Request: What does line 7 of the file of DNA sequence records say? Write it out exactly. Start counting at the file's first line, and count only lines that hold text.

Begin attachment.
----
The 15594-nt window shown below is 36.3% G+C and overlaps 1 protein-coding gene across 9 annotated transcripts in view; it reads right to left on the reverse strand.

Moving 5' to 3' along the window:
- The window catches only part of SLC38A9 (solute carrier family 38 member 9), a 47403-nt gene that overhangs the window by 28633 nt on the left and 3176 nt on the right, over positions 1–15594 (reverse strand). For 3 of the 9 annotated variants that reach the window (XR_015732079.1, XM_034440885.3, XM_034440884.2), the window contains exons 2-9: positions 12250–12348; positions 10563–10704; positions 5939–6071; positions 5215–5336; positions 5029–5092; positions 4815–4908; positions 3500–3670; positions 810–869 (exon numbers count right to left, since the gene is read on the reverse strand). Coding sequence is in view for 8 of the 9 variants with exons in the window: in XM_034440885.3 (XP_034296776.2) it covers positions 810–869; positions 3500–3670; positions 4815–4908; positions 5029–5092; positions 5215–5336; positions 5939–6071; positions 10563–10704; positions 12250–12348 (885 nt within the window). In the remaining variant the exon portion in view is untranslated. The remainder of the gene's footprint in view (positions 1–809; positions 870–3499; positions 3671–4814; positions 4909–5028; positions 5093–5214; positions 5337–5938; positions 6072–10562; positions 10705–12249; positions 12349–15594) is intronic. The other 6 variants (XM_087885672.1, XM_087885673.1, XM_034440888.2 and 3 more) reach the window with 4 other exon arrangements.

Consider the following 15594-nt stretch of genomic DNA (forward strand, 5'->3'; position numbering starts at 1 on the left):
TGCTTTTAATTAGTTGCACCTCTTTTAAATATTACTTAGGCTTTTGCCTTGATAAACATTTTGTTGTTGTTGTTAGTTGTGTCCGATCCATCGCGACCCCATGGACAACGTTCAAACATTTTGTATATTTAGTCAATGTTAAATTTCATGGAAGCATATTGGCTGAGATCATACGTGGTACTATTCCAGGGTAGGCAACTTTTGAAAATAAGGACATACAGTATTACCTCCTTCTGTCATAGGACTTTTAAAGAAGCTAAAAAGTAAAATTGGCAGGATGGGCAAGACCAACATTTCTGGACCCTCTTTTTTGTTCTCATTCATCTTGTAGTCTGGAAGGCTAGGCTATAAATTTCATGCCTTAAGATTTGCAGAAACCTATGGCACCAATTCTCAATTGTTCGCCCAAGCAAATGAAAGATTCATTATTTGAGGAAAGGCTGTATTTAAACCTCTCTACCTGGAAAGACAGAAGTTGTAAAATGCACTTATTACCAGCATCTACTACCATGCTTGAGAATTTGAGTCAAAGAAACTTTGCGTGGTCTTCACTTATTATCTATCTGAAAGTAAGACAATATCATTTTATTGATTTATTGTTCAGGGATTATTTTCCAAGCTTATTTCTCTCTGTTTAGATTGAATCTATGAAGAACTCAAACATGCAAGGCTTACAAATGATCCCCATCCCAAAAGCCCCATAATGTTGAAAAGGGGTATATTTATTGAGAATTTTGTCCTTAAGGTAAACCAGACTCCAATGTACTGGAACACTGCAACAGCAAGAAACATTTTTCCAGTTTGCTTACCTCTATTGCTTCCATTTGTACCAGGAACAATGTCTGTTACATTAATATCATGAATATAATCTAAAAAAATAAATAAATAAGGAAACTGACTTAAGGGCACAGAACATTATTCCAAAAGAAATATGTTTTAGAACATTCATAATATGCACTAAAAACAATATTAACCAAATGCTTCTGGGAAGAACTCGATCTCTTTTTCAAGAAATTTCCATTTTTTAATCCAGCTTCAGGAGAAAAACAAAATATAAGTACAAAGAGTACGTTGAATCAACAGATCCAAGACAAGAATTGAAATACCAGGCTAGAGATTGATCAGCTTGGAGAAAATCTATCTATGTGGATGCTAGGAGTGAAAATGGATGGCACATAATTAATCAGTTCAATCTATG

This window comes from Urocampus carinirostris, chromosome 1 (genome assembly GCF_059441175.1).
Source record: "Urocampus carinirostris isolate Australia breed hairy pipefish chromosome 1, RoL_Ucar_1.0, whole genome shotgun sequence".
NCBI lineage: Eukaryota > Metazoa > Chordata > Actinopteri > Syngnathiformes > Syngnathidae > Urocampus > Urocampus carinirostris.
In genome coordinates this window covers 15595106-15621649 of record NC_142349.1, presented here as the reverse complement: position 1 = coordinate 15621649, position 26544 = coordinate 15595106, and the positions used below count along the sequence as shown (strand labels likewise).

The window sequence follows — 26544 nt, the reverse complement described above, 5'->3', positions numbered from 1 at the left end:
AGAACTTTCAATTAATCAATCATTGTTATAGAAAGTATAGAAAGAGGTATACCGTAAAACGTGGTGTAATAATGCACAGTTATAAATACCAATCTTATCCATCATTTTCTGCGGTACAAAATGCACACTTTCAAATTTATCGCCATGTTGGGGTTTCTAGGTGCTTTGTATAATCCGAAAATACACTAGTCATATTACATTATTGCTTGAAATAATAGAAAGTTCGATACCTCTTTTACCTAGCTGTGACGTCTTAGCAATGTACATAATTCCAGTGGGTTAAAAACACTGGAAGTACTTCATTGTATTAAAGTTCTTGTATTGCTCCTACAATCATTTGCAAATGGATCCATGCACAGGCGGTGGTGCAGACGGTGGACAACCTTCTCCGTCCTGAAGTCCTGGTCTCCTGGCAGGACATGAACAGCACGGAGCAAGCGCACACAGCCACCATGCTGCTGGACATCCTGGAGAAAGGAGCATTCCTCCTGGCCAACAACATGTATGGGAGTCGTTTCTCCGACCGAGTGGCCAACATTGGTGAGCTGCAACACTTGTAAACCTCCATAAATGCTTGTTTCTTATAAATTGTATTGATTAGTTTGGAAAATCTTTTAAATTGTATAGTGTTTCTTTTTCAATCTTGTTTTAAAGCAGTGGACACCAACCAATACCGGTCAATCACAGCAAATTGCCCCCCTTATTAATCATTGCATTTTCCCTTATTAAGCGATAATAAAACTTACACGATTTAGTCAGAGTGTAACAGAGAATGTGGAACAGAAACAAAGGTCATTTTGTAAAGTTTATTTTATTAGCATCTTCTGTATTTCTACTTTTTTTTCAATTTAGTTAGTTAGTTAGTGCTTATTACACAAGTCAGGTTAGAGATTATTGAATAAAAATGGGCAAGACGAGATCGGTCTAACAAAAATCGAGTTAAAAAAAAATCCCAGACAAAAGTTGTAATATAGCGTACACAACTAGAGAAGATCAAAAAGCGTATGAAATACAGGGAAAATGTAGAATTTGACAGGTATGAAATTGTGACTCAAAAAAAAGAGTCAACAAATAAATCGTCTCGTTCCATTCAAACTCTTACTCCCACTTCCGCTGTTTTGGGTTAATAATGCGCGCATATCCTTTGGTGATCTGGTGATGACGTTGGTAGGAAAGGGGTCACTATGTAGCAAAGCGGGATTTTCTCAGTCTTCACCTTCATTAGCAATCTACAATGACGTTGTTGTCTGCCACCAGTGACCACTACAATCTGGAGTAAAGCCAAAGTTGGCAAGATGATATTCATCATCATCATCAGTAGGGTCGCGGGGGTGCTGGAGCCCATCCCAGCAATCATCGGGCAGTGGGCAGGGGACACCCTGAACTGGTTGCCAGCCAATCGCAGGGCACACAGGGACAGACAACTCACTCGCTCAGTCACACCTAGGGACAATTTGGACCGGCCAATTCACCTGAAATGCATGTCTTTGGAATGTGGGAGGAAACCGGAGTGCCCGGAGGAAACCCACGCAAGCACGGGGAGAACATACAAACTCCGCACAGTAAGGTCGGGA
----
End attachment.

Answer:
Source record: "Urocampus carinirostris isolate Australia breed hairy pipefish chromosome 1, RoL_Ucar_1.0, whole genome shotgun sequence".